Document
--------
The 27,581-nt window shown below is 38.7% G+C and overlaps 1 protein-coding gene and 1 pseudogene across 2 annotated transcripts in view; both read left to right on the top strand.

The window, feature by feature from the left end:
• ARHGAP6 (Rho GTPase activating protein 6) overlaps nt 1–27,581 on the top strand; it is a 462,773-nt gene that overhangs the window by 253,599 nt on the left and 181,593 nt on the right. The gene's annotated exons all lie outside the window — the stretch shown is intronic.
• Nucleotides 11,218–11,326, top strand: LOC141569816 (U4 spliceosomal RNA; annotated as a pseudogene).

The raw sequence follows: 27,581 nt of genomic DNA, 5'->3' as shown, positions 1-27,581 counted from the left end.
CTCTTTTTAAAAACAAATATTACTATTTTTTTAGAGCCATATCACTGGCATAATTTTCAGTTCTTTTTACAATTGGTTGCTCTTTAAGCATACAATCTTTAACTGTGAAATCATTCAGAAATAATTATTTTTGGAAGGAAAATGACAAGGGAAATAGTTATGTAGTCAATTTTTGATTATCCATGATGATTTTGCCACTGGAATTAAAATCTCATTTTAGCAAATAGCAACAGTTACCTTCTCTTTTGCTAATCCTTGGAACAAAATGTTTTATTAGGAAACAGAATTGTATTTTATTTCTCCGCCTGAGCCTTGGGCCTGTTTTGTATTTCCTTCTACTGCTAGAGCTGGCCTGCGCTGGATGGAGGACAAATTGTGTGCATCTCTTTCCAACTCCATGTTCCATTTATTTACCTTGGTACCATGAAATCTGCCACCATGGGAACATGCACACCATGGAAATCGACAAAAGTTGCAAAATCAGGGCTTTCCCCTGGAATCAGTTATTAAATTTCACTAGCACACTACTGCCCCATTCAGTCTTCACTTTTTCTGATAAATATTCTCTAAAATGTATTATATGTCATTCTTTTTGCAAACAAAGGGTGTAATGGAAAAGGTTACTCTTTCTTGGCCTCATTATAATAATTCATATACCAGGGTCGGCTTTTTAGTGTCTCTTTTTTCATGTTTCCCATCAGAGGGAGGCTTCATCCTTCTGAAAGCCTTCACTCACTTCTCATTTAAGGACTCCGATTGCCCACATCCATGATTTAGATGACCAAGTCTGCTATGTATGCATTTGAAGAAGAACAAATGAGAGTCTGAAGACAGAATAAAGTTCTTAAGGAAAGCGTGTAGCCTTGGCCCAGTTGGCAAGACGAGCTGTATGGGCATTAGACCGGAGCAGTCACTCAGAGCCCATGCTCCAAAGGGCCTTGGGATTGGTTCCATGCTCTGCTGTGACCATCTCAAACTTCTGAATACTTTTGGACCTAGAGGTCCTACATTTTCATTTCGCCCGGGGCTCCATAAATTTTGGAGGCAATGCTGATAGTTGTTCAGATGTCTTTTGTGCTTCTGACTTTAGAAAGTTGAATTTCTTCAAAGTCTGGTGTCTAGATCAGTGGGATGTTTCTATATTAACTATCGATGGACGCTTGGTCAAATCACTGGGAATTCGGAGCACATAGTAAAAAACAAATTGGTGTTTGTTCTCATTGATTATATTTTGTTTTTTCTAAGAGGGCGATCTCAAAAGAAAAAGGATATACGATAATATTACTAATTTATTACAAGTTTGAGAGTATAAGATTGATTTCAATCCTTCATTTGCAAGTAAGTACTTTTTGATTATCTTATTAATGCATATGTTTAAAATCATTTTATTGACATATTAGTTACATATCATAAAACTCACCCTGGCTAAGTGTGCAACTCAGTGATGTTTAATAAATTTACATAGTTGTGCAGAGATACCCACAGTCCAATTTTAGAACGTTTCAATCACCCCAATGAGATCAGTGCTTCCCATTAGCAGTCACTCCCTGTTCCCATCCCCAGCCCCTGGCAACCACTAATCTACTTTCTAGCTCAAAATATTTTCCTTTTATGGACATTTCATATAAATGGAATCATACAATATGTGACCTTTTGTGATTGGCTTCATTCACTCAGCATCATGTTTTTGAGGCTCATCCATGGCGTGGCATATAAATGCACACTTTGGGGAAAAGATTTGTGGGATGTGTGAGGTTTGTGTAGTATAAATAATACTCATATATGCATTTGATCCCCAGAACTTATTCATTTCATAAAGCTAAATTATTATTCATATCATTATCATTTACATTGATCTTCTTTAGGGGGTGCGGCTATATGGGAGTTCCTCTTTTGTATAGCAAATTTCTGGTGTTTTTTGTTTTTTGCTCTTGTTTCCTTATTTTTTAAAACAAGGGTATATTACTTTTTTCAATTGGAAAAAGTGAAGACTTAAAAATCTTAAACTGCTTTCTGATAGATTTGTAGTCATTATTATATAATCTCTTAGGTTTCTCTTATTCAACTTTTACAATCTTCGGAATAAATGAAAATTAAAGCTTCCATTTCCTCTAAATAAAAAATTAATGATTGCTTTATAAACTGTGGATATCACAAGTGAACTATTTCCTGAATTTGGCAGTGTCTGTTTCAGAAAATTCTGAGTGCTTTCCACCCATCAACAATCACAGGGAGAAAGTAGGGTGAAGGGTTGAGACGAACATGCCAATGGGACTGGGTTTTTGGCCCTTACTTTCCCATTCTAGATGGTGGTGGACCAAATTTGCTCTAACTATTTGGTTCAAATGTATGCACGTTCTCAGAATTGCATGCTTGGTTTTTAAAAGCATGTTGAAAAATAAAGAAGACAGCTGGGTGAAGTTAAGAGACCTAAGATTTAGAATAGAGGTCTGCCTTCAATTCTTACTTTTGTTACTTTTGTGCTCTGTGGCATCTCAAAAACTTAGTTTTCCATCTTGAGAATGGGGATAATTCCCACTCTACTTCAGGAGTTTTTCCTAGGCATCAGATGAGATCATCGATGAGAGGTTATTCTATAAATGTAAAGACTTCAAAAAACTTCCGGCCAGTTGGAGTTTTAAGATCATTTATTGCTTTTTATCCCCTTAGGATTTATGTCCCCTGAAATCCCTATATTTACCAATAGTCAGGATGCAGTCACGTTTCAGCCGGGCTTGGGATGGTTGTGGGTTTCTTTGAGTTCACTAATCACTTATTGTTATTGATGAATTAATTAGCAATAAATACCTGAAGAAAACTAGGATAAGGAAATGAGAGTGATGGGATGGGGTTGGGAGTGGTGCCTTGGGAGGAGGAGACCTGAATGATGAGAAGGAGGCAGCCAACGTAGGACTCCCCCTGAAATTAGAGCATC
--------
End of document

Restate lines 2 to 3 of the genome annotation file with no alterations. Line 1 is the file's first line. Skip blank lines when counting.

The window, feature by feature from the left end:
• ARHGAP6 (Rho GTPase activating protein 6) overlaps nt 1–27,581 on the top strand; it is a 462,773-nt gene that overhangs the window by 253,599 nt on the left and 181,593 nt on the right. The gene's annotated exons all lie outside the window — the stretch shown is intronic.